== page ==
The anthrax letters and
envelopes in the following illustrations are photographs released by the
American Justice Department on 23 October 2001.
It has not been forensically
proven whether or not these anthrax letters were written by one person
or more. It has also not been established whether the writer has
disguised his handwriting or not.
Bearing this in mind, this is a
purely graphological assessment of the handwriting as seen in these
From a purely graphological
point of view these samples are very interesting. Despite the fact that
an assessment from a photographic reproduction is at best limited, and
although we lose a lot by not being able to see the texture and pressure
of the writing, nevertheless there are a number of observations that we
can make about the actual handwriting itself.
The first impression we receive
from the handwriting is that the writer uses a lot of care in the
formation of the letters which makes one suspect that he or she is not
comfortable with writing in English.
Notice how the word "penacilin"
is spelt incorrectly in the following sample while in the third sample
below, you will see how even the question mark seems unfamiliar because
of its laboured construction.
Everything is carefully
executed. The obvious concentration on precision is particularly
noticeable where we see not only the careful printing of letters, but
also the scrupulously crossed t-strokes and the carefully placed full
stops at the end of each sentence.
You will have observed that all
the letters are written as capitals. But notice how the first letter of
each word is larger than the rest of the word that follows. Together
with the heavy t-strokes and the downward slope of the lines these signs
can be seen as an attempt to intimidate.
The actual letter formations are
unsophisticated. The uneven though heavy pressure, uneven baselines,
varied slant, inconsistencies in size, numerous retracings, and strong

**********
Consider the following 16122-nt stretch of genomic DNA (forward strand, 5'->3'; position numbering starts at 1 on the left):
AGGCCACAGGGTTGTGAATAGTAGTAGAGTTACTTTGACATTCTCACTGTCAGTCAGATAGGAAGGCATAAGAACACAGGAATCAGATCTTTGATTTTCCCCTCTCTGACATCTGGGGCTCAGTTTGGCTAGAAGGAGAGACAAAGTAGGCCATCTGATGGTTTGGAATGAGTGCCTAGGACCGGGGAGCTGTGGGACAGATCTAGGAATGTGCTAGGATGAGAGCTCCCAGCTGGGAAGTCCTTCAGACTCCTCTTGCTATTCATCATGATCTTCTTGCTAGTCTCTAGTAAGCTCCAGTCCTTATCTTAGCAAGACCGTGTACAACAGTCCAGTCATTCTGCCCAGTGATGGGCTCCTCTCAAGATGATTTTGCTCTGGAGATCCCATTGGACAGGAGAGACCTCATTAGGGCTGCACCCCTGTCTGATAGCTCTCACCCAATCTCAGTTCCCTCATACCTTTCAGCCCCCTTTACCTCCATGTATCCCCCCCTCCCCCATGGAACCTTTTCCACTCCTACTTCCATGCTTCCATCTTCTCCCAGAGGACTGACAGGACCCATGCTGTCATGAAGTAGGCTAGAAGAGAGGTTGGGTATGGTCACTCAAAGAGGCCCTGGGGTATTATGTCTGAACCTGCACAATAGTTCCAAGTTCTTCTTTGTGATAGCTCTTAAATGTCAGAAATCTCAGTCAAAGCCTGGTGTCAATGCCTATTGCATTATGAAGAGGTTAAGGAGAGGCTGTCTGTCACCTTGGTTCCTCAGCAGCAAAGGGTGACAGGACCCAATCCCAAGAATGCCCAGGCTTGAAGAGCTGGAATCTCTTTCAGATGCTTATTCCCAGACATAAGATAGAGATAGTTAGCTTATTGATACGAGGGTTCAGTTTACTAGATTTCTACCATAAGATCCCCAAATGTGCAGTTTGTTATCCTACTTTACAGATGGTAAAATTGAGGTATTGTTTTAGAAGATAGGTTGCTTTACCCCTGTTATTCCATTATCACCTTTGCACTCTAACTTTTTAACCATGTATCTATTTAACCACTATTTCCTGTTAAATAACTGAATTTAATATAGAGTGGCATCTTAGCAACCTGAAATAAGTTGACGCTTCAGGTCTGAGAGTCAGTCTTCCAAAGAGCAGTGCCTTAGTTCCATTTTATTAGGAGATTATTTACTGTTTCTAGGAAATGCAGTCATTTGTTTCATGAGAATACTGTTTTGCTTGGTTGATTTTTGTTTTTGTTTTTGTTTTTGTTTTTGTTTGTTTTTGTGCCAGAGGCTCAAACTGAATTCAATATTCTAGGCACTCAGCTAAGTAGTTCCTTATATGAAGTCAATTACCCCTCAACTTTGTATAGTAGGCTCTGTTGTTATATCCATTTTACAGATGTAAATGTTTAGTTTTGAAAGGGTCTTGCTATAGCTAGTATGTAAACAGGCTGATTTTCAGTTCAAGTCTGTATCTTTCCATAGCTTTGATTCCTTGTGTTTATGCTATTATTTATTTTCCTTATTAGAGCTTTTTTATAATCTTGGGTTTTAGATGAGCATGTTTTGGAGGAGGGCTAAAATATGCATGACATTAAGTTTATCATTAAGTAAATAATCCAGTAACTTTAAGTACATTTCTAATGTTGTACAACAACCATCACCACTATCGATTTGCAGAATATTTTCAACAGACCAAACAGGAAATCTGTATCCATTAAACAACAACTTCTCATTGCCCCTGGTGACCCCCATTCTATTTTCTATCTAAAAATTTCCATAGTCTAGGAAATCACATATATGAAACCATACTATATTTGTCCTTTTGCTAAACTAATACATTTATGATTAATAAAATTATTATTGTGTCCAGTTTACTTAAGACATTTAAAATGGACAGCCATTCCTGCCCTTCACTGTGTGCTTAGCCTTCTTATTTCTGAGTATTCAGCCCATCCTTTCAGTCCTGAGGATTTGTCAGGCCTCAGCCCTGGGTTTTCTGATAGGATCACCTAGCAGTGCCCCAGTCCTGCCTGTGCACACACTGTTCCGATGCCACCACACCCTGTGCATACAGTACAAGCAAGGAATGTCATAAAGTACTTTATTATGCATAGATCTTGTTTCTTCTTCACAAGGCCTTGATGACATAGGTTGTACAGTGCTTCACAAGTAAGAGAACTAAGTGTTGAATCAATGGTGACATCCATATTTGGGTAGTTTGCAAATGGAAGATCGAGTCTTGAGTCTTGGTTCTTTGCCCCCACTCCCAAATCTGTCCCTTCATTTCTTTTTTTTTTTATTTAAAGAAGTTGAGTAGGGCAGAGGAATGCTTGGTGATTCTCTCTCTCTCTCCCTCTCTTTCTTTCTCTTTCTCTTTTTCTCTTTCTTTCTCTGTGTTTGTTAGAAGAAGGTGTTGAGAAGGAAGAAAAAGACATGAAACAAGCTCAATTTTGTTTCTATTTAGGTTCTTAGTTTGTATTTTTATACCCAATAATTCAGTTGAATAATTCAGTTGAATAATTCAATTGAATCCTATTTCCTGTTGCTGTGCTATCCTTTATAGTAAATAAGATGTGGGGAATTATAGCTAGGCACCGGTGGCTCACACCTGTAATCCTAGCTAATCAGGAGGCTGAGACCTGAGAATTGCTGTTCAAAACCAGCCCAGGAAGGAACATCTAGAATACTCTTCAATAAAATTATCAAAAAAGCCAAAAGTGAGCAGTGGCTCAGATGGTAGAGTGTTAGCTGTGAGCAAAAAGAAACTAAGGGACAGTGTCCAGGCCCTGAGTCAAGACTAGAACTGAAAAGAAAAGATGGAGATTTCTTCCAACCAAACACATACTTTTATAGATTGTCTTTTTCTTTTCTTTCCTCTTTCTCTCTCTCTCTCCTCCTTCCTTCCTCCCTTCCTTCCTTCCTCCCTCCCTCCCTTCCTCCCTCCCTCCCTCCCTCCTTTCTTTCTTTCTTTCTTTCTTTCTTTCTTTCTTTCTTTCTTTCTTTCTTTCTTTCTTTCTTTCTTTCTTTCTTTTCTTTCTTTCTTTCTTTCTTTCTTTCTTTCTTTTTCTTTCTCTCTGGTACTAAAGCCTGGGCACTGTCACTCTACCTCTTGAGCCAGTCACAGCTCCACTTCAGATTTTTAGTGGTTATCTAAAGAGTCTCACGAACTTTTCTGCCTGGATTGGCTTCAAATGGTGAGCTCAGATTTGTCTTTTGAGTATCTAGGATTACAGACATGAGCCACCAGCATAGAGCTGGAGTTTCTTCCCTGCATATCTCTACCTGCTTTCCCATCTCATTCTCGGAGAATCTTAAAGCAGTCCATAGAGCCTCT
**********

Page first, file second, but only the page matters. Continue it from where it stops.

downward tendency all attest to this.
Furthermore, when these
indications are combined with the large spaces we find between words, we
see an obsessive personality who feels detached from his or her
We can infer that this person
shows a lack of belonging and feels alienated from those who surround
Nevertheless, despite the
determination that comes through, there is an air of nervousness and
even explosive tension.
We see this in the uneven
pressure, retracing of letters, varied slant and wavy baseline. Notice
particularly the t strokes of the second sample above, where the strokes
have been retraced several times. Also the "A" of Allah has been
retraced several times.
In the next sample, notice how
the left margin widens towards the bottom of the page. This gives an
additional clue to the undercurrent of fervour that runs through the
letters like an exposed nerve. All this is of course borne out by the
But there is also a strong
element of fatalism.
In this last sample, the "e" of
"we" in the second line falls well below the imaginary base line as does
the "r" in "America".
There are further indications of
this in other places such as the e in "die" in the third line.
These signs together with the
downward trend of the lines – particularly in the envelope - show an
acceptance of the inevitable.
These signs are further
supported by the slow execution of each letter as well as the precision
and care in the construction of the individual formations. This
intensifies the sense of purpose.
And so we see this not only as a
show of acceptance but also as an indication of unwavering determination
When we examine all these
indicators together - the heavy t- strokes, the dark though inconsistent
pressure, the carefully drawn punctuation marks, the meticulously formed
numerals in all the samples - we can only conclude one thing. That the
signs of intent and determination are not only evident in the content of
the letters; they also show up in every stroke of the pen and in every
Find out how to uncover the real
secrets of handwriting in
The Hidden Meaning of
This way to
The Hall of Nasties